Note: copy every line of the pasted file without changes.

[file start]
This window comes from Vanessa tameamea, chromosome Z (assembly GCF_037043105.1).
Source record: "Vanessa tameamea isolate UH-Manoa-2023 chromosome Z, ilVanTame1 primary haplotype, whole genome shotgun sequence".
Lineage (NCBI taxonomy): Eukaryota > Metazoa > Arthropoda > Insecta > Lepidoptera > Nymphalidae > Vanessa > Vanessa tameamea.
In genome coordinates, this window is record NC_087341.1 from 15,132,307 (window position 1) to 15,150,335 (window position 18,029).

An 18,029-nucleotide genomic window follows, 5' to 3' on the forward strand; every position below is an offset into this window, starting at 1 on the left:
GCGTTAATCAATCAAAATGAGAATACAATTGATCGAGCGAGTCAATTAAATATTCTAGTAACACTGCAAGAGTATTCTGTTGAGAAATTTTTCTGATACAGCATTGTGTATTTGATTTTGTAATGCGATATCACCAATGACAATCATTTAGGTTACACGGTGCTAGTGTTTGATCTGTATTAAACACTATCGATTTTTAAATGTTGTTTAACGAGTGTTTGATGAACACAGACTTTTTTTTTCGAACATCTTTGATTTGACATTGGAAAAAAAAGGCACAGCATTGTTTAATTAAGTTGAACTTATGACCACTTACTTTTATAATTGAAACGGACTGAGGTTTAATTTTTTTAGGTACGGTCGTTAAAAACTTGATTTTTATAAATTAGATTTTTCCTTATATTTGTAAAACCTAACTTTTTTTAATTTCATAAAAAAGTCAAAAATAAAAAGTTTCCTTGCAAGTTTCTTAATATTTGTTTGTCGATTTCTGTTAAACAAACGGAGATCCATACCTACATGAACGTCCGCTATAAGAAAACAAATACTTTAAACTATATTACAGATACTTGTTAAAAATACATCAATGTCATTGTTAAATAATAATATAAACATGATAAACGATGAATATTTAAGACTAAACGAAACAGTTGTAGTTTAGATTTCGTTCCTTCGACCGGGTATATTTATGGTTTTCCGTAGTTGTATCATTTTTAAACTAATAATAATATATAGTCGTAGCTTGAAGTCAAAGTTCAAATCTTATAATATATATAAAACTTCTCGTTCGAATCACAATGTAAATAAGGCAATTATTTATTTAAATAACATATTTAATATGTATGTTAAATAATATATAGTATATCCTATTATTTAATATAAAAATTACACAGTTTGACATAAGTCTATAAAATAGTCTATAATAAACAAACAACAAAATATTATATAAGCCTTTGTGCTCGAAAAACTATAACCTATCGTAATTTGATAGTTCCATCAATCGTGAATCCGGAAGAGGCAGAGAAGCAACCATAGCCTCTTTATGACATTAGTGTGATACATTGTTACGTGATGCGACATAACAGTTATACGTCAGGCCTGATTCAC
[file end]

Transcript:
This window comes from Vanessa tameamea, chromosome Z (assembly GCF_037043105.1).
Source record: "Vanessa tameamea isolate UH-Manoa-2023 chromosome Z, ilVanTame1 primary haplotype, whole genome shotgun sequence".
Lineage (NCBI taxonomy): Eukaryota > Metazoa > Arthropoda > Insecta > Lepidoptera > Nymphalidae > Vanessa > Vanessa tameamea.
In genome coordinates, this window is record NC_087341.1 from 15,132,307 (window position 1) to 15,150,335 (window position 18,029).

An 18,029-nucleotide genomic window follows, 5' to 3' on the forward strand; every position below is an offset into this window, starting at 1 on the left:
GCGTTAATCAATCAAAATGAGAATACAATTGATCGAGCGAGTCAATTAAATATTCTAGTAACACTGCAAGAGTATTCTGTTGAGAAATTTTTCTGATACAGCATTGTGTATTTGATTTTGTAATGCGATATCACCAATGACAATCATTTAGGTTACACGGTGCTAGTGTTTGATCTGTATTAAACACTATCGATTTTTAAATGTTGTTTAACGAGTGTTTGATGAACACAGACTTTTTTTTTCGAACATCTTTGATTTGACATTGGAAAAAAAAGGCACAGCATTGTTTAATTAAGTTGAACTTATGACCACTTACTTTTATAATTGAAACGGACTGAGGTTTAATTTTTTTAGGTACGGTCGTTAAAAACTTGATTTTTATAAATTAGATTTTTCCTTATATTTGTAAAACCTAACTTTTTTTAATTTCATAAAAAAGTCAAAAATAAAAAGTTTCCTTGCAAGTTTCTTAATATTTGTTTGTCGATTTCTGTTAAACAAACGGAGATCCATACCTACATGAACGTCCGCTATAAGAAAACAAATACTTTAAACTATATTACAGATACTTGTTAAAAATACATCAATGTCATTGTTAAATAATAATATAAACATGATAAACGATGAATATTTAAGACTAAACGAAACAGTTGTAGTTTAGATTTCGTTCCTTCGACCGGGTATATTTATGGTTTTCCGTAGTTGTATCATTTTTAAACTAATAATAATATATAGTCGTAGCTTGAAGTCAAAGTTCAAATCTTATAATATATATAAAACTTCTCGTTCGAATCACAATGTAAATAAGGCAATTATTTATTTAAATAACATATTTAATATGTATGTTAAATAATATATAGTATATCCTATTATTTAATATAAAAATTACACAGTTTGACATAAGTCTATAAAATAGTCTATAATAAACAAACAACAAAATATTATATAAGCCTTTGTGCTCGAAAAACTATAACCTATCGTAATTTGATAGTTCCATCAATCGTGAATCCGGAAGAGGCAGAGAAGCAACCATAGCCTCTTTATGACATTAGTGTGATACATTGTTACGTGATGCGACATAACAGTTATACGTCAGGCCTGATTCAC